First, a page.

I don’t know if the people who broke into our garage and took our things are anything more than rotten kids, or if maybe they suffer too.  Maybe they’ve been bullied at school or abused at home.  Maybe they are acting out of some source of pain that they simply don’t know how to express. That would be the discussion I’d  have with my daughter that  night. After I’d held her in my arms for a very long time.

“In Memory of Jack Windeler” is a video produced this summer to get the story out to all youth and parents.  It was shown at Queen’s University this summer as part of their training program for residence dons and orientation leaders:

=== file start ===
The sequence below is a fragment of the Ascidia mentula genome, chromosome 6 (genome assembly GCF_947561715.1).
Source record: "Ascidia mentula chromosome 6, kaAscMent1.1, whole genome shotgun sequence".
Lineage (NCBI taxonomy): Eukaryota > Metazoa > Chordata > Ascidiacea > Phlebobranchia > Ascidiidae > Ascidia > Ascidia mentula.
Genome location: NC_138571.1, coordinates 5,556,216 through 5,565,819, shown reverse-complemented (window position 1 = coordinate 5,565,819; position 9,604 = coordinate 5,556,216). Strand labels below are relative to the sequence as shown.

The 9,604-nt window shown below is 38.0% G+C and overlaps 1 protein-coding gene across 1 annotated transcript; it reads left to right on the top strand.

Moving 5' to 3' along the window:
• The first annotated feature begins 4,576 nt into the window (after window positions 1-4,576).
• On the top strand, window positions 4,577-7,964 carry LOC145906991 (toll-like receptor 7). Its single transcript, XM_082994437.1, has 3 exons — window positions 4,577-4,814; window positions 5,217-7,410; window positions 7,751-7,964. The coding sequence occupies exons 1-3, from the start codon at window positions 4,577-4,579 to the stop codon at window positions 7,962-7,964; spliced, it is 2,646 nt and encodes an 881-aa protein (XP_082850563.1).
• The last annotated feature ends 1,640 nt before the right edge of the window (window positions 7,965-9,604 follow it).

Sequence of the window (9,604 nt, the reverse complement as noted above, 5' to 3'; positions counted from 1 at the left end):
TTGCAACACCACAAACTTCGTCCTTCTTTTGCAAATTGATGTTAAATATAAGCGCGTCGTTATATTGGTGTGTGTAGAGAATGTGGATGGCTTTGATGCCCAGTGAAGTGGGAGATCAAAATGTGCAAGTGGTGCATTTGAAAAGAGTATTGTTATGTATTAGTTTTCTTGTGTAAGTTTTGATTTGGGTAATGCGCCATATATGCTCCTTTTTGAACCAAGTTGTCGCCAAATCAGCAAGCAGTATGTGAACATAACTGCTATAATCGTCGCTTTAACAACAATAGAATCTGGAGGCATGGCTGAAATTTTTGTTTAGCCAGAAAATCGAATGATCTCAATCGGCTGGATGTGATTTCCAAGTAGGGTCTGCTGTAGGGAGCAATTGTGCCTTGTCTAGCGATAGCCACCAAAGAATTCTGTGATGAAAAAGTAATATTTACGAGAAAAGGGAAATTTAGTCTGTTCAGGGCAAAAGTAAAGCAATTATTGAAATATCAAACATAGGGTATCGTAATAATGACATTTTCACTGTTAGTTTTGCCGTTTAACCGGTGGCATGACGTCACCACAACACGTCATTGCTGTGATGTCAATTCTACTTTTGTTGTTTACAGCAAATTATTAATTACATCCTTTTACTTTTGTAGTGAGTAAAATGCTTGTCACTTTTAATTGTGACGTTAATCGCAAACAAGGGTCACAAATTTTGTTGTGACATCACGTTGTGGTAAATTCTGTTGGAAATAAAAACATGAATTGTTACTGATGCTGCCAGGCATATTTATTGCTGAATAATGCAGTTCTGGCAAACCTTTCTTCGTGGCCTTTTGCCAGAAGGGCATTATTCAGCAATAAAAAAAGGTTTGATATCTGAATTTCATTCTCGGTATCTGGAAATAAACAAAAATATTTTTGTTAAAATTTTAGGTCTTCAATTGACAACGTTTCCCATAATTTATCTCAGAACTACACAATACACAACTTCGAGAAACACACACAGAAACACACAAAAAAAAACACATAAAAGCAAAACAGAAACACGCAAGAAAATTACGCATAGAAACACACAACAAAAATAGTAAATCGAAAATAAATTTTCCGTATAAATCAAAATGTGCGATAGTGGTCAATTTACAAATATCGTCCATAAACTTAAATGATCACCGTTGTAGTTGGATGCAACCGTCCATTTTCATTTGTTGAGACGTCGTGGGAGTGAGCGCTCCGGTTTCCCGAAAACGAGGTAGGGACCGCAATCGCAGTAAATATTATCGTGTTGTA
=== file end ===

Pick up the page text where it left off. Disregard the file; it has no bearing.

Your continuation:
Jack’s passing is a tragic story, but it’s also an important story that we all can learn something from.  I encourage you to spend 8 minutes watching the video.

You can be sure that you will forget all else as  you watch.

P.S.  The story was also featured in a CBC interview on Sept. 10th. See it at this link:

Mental Health First Aid provides excellent training for school counsellors and dons: